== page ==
Natus Vincere.NA (Na'Vi)


Carry: Sneyking (USA)
Mid: Korok (USA)
Offlane: Brax (USA) - Captain
Farming Support: Fogged (USA)
Hard Support: 1437 (Canada)

What You Should Know:

Much like mousesports, Na'Vi.NA was created when several top North American pros who had no team joined together to attempt to qualify for TI4. Operating under the name "North American Rejects", this lineup blew through the American qualifiers, ending by defeating Team Liquid, who had initially been projected to win the qualifier and return directly to the International field, in a hard-fought Best of Five series. They were sponsored by Na'Vi shortly after qualifying, giving the organization two teams for the first time, and making it the only group sending two teams to The International this year.

Chances Of Winning:

There's no doubt that Na'Vi.NA is one of the best American DOTA teams, but when ranking NA DOTA, it's Evil Geniuses on top, distantly followed by everyone else. Like Liquid, the former NAR can make some noise, and would be a good pick to upset a top seed during the round robin, but making it further than that might be a stretch against teams that have been playing together for much longer.

Invited Teams

Alliance - TI3 Champions


Carry: Loda (Sweden)
Mid: s4 (Sweden) - Captain
Offlane: AdmiralBulldog (Sweden)
Farming Support: EGM (Sweden)
Hard Support: Akke (Sweden)
Coach WinteR (USA)

What You Should Know:

At last year's International, Alliance went undefeated in the round robin group stage, and barely dropped a match in the playoffs, nearly running away with the tournament until Na'Vi dragged them into a nailbiting Best-of-Five final. The dominating victory (and presence of two European teams in the final) was something of a surprise, given the perceived strengths of the top Chinese teams, coupled with the fact that Alliance had not had a particularly strong year leading up to TI3.

Offlaner AdmiralBulldog is the best Nature's Prophet player in the world, and the competition isn't even close. After he used the hero as the deciding factor in Alliance capturing TI3 last year, he fell off a bit due to game updates changing the strategy, but in the last month, his Prophet play has risen to prominence once more, and people are seriously considering whether the aggressive split-pushing that comes with Bulldog's Prophet warrant making it a first-stage ban.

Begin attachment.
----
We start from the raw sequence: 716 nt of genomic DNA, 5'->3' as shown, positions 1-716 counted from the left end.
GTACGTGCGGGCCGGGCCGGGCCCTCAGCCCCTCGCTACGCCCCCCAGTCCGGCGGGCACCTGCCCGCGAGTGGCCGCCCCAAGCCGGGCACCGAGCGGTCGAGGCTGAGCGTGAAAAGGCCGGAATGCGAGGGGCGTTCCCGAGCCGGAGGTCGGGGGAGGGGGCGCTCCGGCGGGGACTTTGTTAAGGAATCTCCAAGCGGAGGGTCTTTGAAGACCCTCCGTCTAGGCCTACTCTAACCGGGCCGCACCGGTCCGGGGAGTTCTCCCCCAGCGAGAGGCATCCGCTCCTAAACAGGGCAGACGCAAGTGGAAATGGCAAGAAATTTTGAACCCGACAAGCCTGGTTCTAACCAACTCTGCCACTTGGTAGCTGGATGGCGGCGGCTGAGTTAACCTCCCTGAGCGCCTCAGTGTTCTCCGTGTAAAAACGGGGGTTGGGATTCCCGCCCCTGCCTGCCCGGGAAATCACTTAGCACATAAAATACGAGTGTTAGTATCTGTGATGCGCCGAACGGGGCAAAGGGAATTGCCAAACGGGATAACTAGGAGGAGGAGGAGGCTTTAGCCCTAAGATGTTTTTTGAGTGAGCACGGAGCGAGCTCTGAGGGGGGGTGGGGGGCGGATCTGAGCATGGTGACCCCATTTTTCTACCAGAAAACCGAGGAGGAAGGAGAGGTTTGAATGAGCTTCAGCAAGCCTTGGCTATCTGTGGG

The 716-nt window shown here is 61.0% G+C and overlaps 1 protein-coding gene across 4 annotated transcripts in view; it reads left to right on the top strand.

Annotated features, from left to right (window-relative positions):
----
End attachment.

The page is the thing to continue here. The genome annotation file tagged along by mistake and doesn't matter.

Chances Of Winning: It's hard to pick against the defending champions, and the team's play hasn't slipped an inch, but the rest of the world has simply caught up to them in terms of talent. There's no chance they'll go undefeated in the round robin, as they did last year, but they have an excellent chance to be in contention right up to the end. However, as mentioned, if people start banning out the Prophet, the road could be a lot harder for Alliance.

Cloud 9 (C9)


Carry: EternalEnVy (Canada)
Mid: SingSing (Netherlands)
Offlane: bOne7 (Romania)
Farming Support: Aui_2000 (Canada)
Hard Support: pieliedie (Sweden) - Captain
Coach Clairvoyance (USA)

What You Should Know:

Cloud 9 suffered their share of turmoil since their formation shortly after TI3 (originally under the Speed Gaming banner), as a fight with their team manager over broken promises and missed payments became public while they were literally in the middle of facing Team DK in the MLG Columbus LAN final. This could have sent the team into disarray, but they somehow managed to set that aside and claim their first (and only) major victory, made more impressive given their opponents. Immediately thereafter, they switched sponsors to Cloud 9, and while they have finished deep in tournaments, they haven't quite gotten over the hump and picked up any decisive victories since MLG.

Aui_2000 (who recently revealed that the correct pronunciation of his handle is as an acronym, solving one of DOTA's greatest mysteries) is one of the West's most efficient farming supports, especially on Visage and Chen.